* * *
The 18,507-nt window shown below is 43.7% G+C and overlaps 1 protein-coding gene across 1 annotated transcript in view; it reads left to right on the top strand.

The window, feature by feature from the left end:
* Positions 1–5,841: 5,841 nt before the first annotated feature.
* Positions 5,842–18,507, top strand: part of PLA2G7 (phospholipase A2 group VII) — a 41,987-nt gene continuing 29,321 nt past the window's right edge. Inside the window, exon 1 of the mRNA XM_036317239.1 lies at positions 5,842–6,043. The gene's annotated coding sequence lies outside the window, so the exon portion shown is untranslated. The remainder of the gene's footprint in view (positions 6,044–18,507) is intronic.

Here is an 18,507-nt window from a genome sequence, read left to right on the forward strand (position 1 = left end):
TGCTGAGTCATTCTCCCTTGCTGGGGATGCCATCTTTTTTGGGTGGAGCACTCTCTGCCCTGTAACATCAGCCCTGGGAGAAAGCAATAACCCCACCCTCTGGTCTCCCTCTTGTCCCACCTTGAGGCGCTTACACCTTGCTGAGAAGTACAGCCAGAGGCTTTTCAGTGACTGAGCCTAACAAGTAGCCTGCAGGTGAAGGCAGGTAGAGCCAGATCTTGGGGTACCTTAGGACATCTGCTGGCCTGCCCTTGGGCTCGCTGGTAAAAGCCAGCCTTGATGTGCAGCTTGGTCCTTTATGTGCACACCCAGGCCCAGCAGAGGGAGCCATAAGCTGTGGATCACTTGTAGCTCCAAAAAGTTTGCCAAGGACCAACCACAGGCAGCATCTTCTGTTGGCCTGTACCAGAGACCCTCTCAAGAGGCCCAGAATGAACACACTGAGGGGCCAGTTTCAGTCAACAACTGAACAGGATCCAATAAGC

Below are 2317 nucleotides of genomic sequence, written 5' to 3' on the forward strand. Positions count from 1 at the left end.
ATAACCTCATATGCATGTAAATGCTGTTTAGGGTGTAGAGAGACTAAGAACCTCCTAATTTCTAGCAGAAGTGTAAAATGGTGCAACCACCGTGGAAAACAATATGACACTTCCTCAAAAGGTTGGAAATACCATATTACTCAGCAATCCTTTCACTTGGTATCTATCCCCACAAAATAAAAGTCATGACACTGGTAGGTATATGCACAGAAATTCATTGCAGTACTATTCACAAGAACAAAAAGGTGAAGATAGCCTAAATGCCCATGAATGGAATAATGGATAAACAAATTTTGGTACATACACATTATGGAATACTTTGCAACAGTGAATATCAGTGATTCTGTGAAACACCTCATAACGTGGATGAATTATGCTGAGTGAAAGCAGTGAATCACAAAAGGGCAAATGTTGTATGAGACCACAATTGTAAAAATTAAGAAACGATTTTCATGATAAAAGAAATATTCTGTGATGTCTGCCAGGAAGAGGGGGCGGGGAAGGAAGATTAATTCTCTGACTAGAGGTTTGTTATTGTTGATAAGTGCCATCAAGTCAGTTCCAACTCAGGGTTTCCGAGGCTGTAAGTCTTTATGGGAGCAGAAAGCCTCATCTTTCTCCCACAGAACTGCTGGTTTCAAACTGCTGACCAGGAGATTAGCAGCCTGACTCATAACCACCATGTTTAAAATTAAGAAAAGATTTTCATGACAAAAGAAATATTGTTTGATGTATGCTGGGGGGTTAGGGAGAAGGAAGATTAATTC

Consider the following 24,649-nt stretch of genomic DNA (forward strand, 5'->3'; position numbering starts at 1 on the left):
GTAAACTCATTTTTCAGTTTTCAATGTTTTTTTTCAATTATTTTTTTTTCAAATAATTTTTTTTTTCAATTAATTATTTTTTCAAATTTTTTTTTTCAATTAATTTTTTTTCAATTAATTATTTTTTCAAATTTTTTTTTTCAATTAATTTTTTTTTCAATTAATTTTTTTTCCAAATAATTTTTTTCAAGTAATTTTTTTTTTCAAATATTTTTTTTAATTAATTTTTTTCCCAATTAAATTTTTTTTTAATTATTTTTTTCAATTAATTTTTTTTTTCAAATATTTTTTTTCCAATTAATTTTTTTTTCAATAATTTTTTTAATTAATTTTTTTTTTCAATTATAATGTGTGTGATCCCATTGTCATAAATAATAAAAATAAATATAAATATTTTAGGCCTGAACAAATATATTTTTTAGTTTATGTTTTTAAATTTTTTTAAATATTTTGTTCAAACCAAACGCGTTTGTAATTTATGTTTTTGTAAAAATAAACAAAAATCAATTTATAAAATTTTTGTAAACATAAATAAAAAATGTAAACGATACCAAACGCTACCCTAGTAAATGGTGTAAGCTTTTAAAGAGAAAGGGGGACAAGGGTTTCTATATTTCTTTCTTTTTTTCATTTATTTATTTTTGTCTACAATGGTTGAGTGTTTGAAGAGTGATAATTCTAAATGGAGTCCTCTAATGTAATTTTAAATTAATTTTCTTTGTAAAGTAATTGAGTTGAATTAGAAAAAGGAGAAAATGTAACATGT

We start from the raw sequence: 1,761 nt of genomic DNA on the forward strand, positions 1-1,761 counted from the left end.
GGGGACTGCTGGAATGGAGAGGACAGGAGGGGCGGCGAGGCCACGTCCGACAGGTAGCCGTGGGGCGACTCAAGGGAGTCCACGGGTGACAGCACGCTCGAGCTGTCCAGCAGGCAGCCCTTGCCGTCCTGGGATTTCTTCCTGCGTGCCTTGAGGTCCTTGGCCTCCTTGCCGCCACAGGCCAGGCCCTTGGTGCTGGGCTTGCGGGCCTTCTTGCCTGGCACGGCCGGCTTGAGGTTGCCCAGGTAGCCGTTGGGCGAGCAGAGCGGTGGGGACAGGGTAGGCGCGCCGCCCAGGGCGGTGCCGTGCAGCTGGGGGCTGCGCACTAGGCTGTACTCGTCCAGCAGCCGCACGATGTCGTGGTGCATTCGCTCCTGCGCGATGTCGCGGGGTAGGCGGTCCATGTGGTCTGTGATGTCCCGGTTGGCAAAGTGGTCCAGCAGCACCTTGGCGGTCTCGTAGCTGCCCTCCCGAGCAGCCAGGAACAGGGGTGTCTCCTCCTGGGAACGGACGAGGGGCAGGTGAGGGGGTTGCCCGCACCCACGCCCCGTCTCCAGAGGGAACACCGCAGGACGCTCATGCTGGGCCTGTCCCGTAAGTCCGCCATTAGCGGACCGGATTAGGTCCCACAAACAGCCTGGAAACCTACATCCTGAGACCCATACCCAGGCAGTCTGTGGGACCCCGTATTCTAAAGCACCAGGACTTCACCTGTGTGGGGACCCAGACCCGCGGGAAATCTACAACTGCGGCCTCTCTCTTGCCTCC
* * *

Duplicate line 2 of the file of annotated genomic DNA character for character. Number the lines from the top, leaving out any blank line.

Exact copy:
The window, feature by feature from the left end: